Q. What’s the difference between green and black tea? What about caffeine?

Written by Catherine Saxelby on Tuesday, 16 April 2013.
Tagged: caffeine, coffee, fluids, hydration, water

Q. What’s the difference between green and black tea? What about caffeine?
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Q. What's the difference between green tea and black tea? And can I drink green tea at night when I don't want caffeine?

A. Both green and black tea come from the leaves of the Camellia sinensis tea bush. Whether these tea leaves end up green or black depends on how they are processed or in other wors how they are 'finished' after being picked. 


Green tea is made from tea leaves that are simply steamed and dried soon after harvest.

Black tea is dried and crushed which allows the action of enzymes (which occur naturally in the tea leaves) to convert some of the simple catechins of green tea to more complex forms known as theaflavins and thearubigens. These compounds are responsible for the distinctive flavour and darker colour of black tea. They are also the well-known 'antioxidants' in tea responsible for much of its benefits.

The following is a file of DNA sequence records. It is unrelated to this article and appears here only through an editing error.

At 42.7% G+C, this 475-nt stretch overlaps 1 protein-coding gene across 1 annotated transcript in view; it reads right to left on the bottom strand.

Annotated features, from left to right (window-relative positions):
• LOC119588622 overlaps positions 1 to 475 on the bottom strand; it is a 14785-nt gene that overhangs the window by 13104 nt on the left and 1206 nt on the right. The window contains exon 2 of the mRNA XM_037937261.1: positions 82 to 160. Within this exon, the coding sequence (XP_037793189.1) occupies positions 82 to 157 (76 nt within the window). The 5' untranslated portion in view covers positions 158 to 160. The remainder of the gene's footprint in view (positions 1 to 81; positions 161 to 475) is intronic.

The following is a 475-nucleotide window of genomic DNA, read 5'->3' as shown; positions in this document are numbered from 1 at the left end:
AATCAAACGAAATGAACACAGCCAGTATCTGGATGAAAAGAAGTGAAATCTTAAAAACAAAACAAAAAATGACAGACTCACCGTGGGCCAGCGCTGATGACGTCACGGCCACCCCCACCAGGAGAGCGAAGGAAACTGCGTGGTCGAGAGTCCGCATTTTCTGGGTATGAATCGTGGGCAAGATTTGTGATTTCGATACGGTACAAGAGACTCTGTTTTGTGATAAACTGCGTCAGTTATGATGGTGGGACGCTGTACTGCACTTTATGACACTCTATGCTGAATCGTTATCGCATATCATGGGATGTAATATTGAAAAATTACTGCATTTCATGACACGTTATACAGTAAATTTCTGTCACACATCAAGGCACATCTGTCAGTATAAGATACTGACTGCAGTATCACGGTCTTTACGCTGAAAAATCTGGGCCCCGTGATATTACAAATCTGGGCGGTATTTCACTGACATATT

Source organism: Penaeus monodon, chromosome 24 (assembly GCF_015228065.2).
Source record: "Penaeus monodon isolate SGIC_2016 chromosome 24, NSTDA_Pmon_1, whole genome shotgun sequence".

Many people drink green tea in the belief it is caffeine free

Because it looks and tastes more like a light herbal tisane such as peppermint or chamomile, many people wrongly believe green tea to be caffeine-free. It's not.  Because it's derived from the SAME plant as black tea, green tea contains similar levels of caffeine (range 10 to 50 mg caffeine per cup).

So green tea is NOT the thing to drink before bed if caffeine disturbs your sleep. However, on a positive note, the caffeine content of all teas is only around one-third to one-half of that found in coffee so you don't get such a ‘jolt' of adrenalin when you drink it.

 Tea type

Caffeine in mg     

 Regular black tea, 1 cup 10-50mg
Green/Jasmine tea, 1 cup 30-50mg
Peppermint, 1 cup 0mg
Chamomile, 1 cup 0mg
Floral herbal, 1 cup 0mg
Rooibos redbush, 1 cup 0mg

Average caffeine values only as the final caffeine content depends on the type of tea leaves (or tea bag) and how long it was brewed. The longer the brew time, the higher the caffeine level in the final cup.

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